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Provence-Alpes-Côte d'Azur Population and Demographics

  • Population: 4,506,151
  • Pop.density (people per km2): 144


Three principal communes

Marseille-Aix-en-Provence (1,349,772)

Gregarious Marseille is France's second largest city and an important seaport, the largest in Europe after Rotterdam. It has a reputation for being dangerous but this is a wrong idea as walking around the bustling, vibrant streets is far from intimidating and it is a lot safer than most of the Western world's major cities. The Vieux-Port is surrounded by roads and from there you can start a steeply climb to Le Panier, the oldest part of the city. Under the German occupation this was a hot bed of resistance fighters, Jews and Communists, until the Germans came and gave the 20,000 inhabitants one day to evacuate before laying down dynamite and blowing the areas close to the port to smithereens. The North African area - where buckets of colourful spices, cloths and metalware are traded - is certainly worth a visit. It is hard to believe that the conglomeration extends to Aix-en-Provence, an extremely pretty and bourgeois town with a rich cultural life and plenty of squares with ancient fountains and outdoor cafés.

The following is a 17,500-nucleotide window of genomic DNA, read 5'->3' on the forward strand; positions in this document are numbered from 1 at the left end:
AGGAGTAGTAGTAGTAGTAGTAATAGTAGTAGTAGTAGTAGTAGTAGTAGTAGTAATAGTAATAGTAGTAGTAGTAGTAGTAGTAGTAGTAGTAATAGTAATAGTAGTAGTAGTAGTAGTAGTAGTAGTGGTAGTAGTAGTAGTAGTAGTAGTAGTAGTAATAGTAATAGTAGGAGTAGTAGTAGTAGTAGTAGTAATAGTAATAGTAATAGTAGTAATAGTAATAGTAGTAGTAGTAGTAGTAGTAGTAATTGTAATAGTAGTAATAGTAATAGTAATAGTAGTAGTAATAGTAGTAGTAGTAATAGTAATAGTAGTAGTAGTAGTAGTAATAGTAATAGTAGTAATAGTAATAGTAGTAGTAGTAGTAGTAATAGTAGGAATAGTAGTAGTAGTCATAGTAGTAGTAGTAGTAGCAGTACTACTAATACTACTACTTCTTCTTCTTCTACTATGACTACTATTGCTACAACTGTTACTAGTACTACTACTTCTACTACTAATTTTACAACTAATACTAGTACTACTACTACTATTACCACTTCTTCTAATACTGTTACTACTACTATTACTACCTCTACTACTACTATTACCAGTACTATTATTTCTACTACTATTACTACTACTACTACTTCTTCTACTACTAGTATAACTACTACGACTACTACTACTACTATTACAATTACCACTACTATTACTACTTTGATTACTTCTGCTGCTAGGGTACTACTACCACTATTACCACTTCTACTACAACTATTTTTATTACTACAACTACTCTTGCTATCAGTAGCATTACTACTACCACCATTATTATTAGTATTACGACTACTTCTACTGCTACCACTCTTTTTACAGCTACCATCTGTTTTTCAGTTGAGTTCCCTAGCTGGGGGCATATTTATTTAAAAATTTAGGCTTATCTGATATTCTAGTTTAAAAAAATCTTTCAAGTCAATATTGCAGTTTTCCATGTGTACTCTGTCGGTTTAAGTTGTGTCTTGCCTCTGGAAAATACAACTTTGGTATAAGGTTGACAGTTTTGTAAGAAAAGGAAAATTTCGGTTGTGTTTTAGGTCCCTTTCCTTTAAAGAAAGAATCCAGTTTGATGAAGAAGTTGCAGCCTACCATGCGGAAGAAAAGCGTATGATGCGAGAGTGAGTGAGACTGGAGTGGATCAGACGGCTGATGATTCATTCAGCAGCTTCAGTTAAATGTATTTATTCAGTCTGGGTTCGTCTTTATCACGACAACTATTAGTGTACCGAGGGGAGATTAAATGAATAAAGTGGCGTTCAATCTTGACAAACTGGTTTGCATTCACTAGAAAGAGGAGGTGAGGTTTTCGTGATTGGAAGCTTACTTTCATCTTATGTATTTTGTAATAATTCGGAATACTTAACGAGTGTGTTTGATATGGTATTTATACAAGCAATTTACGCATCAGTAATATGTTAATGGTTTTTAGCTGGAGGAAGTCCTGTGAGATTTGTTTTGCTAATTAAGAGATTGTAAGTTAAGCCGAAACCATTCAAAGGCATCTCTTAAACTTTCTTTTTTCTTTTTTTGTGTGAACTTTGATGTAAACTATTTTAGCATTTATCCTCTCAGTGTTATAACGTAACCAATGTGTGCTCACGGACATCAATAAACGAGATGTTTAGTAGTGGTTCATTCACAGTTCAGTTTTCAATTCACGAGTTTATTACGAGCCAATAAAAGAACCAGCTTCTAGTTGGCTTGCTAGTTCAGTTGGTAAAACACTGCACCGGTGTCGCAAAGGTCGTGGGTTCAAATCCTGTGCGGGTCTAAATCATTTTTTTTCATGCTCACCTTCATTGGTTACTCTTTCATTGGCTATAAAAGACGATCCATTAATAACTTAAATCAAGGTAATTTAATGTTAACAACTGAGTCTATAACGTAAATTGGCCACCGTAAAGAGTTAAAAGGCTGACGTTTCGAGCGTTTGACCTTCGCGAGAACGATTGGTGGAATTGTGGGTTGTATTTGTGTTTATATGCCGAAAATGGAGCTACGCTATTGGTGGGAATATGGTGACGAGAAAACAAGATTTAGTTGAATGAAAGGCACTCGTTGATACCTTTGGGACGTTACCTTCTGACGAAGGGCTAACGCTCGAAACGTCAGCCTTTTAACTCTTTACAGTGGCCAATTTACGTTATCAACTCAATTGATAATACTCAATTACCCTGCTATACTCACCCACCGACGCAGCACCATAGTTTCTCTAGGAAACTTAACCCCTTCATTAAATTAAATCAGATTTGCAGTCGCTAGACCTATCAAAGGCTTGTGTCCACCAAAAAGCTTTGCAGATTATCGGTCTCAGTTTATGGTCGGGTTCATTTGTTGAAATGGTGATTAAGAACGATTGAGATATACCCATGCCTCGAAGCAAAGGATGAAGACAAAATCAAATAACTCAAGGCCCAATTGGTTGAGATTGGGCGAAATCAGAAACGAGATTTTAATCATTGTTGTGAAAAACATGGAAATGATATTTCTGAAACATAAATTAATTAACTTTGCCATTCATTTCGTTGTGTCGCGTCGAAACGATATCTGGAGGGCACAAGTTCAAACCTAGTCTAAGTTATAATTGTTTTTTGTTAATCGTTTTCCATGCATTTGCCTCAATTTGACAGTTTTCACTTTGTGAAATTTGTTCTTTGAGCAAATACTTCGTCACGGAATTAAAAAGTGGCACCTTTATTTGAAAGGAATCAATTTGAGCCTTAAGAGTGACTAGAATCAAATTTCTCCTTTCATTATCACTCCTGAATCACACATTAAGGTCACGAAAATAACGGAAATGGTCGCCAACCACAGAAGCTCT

Nice (888,784)

Nice is the capital of the Riviera and the fifth largest city in France. It has been one of Europe's most fashionable resorts since the 18th century when Russian and British aristocrats built their mansions here. Later, wealthy Victorians enjoyed its winter climate. Today it is enjoyed by many wealthy retired persons though also rounding up an important student community. The pretty old town with Italiannate facades has lots of pleasant eateries and shady outdoor places to sit and watch the tourists go by. Nice has beside a nice beach particularly pleasant to relax in the morning, when the place is still quiet and the sun not too warm.

Toulon (519,640)

Half destroyed in the last war, Toulon is dominated by the military and associated industries. The arsenal created by Louis XIV is today one of the major employers in south-east France. The port is home to the French Navy's Mediterranean fleet, although the shipbuilding yards are redundant. It has lively street markets and number of landmarks, museums and craft shops to discover. Like many ports, the town is full of lively drinking holes where you can find interesting people with plenty of stories propped against the bars.


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